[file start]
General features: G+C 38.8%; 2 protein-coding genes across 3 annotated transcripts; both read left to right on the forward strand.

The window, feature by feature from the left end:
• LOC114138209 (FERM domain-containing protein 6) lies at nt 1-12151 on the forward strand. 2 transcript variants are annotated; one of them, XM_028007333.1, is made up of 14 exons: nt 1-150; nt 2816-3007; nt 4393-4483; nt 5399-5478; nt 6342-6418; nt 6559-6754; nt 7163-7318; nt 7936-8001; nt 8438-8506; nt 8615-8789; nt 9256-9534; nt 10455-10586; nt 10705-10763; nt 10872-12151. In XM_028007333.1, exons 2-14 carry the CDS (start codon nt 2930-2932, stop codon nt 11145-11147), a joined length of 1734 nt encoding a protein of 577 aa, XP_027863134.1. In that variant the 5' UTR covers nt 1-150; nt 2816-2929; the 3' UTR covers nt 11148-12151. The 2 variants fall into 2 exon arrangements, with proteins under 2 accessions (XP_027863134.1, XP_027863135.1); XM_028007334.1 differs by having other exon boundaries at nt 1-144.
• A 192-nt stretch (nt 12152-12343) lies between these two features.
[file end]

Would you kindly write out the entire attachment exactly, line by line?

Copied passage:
General features: G+C 38.8%; 2 protein-coding genes across 3 annotated transcripts; both read left to right on the forward strand.

The window, feature by feature from the left end:
• LOC114138209 (FERM domain-containing protein 6) lies at nt 1-12151 on the forward strand. 2 transcript variants are annotated; one of them, XM_028007333.1, is made up of 14 exons: nt 1-150; nt 2816-3007; nt 4393-4483; nt 5399-5478; nt 6342-6418; nt 6559-6754; nt 7163-7318; nt 7936-8001; nt 8438-8506; nt 8615-8789; nt 9256-9534; nt 10455-10586; nt 10705-10763; nt 10872-12151. In XM_028007333.1, exons 2-14 carry the CDS (start codon nt 2930-2932, stop codon nt 11145-11147), a joined length of 1734 nt encoding a protein of 577 aa, XP_027863134.1. In that variant the 5' UTR covers nt 1-150; nt 2816-2929; the 3' UTR covers nt 11148-12151. The 2 variants fall into 2 exon arrangements, with proteins under 2 accessions (XP_027863134.1, XP_027863135.1); XM_028007334.1 differs by having other exon boundaries at nt 1-144.
• A 192-nt stretch (nt 12152-12343) lies between these two features.